To make a computer as we know it today, everything had to be invented. There was no such thing as an operating system. There was no such thing as a mouse. Semiconductors opened a whole new realm of possibilities.
At the time, even in Silicon Valley, there was no environment where one could raise money and start a company, and any available money was carefully restricted in terms of what you were allowed to invest in.
Meanwhile, Stanford and Berkley, these universities became sources of people interested and capable in technology, and the universities were wonderfully funded. So it was a perfect environment for technology startups, from that point of view.
They were built in an interesting way. They were on a lake and everything came in a barge, so a barge would come along with cole, with steel, and the barges kept coming along with raw materials, went into a big factory and a car came out.
They would only built black cars, and they did wonderfully well, but they never got the message that other cars (blue, white...etc), were just as desirable, maybe more desirable than their black cars.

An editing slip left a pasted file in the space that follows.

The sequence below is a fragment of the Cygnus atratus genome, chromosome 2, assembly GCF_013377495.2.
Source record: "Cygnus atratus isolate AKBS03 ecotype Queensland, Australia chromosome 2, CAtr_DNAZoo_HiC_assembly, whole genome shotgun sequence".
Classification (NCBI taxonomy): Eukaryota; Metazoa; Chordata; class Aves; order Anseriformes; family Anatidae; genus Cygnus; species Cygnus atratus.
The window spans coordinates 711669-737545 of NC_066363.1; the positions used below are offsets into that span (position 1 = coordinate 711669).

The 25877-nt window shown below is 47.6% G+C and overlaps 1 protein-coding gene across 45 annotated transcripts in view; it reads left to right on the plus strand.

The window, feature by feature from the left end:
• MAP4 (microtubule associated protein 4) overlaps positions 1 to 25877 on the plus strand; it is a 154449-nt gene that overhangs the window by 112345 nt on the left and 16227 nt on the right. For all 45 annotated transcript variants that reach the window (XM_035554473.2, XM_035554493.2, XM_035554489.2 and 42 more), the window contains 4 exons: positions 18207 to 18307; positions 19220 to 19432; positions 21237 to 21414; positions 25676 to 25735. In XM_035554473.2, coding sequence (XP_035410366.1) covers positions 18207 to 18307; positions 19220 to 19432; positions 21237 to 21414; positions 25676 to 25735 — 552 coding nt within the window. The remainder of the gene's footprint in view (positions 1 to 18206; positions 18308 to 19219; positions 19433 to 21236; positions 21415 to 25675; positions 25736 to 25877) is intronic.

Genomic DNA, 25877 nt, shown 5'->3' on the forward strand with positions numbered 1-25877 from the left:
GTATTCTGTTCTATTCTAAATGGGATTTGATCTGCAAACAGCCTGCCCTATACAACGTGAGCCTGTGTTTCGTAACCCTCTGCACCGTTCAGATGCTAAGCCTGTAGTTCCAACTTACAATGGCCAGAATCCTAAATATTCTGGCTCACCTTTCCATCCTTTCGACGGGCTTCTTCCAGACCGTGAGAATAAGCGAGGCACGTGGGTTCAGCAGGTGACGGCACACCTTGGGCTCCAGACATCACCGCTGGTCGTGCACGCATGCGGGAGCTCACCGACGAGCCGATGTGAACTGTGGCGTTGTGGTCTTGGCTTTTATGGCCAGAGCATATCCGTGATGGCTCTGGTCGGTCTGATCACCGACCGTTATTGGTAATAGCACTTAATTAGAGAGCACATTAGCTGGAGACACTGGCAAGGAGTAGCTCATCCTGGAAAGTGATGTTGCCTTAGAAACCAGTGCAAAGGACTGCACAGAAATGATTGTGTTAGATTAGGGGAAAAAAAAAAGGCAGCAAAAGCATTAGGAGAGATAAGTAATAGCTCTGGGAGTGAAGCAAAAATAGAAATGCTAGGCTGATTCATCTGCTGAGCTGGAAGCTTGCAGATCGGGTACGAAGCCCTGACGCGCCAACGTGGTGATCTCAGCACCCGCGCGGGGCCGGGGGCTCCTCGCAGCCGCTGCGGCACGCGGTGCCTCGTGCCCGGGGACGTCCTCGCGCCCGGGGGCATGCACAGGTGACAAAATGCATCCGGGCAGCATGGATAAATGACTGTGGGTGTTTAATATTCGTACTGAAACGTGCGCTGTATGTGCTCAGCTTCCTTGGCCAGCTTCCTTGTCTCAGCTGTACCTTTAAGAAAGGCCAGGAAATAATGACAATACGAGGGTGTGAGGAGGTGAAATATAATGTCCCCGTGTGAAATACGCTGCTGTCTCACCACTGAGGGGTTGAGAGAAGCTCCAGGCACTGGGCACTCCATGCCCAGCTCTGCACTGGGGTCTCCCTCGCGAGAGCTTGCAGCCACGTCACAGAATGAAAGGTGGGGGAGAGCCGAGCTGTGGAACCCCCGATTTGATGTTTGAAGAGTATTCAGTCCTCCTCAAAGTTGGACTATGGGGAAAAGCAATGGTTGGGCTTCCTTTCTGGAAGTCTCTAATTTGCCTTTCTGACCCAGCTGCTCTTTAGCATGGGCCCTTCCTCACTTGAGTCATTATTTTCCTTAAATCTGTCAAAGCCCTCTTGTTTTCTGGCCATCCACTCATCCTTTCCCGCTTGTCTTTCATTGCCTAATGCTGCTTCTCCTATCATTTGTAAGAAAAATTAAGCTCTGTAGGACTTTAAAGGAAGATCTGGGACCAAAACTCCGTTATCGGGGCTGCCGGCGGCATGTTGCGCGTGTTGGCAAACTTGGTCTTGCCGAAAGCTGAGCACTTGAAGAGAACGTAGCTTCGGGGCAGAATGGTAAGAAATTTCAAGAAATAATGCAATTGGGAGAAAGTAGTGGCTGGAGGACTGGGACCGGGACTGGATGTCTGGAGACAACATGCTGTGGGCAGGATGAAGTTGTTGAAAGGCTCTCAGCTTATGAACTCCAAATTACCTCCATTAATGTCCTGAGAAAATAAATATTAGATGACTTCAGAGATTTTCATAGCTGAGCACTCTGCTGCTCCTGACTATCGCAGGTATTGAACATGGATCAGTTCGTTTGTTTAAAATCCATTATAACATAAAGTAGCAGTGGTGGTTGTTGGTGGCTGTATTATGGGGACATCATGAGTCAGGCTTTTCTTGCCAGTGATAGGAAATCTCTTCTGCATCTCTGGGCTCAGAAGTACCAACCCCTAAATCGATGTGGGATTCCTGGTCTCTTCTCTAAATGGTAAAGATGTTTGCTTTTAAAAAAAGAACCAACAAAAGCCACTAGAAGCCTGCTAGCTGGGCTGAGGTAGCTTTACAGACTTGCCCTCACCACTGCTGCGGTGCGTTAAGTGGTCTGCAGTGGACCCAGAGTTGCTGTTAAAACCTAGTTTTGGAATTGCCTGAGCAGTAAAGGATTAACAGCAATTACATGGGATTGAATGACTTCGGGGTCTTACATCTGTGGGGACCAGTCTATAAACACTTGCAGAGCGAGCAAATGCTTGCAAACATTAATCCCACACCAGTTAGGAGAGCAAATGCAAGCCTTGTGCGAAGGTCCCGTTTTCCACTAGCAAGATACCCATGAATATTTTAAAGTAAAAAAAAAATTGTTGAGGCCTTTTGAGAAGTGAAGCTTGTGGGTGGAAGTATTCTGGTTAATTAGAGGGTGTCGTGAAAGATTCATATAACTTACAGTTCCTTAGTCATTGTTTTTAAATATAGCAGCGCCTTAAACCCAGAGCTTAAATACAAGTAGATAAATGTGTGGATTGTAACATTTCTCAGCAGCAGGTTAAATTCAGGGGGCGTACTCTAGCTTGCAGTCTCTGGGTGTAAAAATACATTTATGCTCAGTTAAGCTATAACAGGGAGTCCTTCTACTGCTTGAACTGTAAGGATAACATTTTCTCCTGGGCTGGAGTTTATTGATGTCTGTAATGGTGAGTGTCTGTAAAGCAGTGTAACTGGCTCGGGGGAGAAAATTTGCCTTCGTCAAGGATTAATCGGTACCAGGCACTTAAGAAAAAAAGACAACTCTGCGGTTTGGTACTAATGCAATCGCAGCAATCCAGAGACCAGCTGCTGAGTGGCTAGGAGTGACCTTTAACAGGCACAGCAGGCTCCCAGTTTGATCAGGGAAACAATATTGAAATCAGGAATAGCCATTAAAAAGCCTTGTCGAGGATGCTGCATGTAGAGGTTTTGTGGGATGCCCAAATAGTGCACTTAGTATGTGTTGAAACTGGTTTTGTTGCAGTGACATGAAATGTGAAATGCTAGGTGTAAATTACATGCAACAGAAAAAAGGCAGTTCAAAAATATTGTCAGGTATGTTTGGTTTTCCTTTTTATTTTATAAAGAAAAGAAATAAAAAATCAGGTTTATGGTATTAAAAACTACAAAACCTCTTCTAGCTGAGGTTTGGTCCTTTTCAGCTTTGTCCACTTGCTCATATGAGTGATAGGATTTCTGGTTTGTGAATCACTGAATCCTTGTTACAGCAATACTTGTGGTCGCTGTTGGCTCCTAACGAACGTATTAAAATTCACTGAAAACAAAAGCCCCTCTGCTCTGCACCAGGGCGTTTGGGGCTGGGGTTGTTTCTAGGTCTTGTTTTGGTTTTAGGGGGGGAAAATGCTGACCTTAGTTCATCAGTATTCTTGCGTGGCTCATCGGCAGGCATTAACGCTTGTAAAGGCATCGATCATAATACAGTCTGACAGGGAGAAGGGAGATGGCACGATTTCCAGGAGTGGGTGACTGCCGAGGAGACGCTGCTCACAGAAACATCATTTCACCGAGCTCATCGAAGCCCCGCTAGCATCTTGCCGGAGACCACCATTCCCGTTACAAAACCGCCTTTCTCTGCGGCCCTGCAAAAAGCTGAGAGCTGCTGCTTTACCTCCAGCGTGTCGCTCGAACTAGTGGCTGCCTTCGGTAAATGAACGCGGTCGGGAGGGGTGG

At the very beginning, instead of having a partner choose a startup they want to join, Sequoia lets the startup choose a partner they'd like to work with. This creates for a better dynamic that reduces complexity and let's the team to work faster.
Furthermore, Sequoia partners are not allowed to display bad manners. Everyone pitching them is ought to be treated with respect, recognizing that founders are there to do a hard job.
Peter Thiel and Sean Parker teamed up to make sure Sequoia was not part of Facebook's early round. However, future sales of Instagram and WhatsApp to Facebook had given Sequoia a sufficient steak in the company.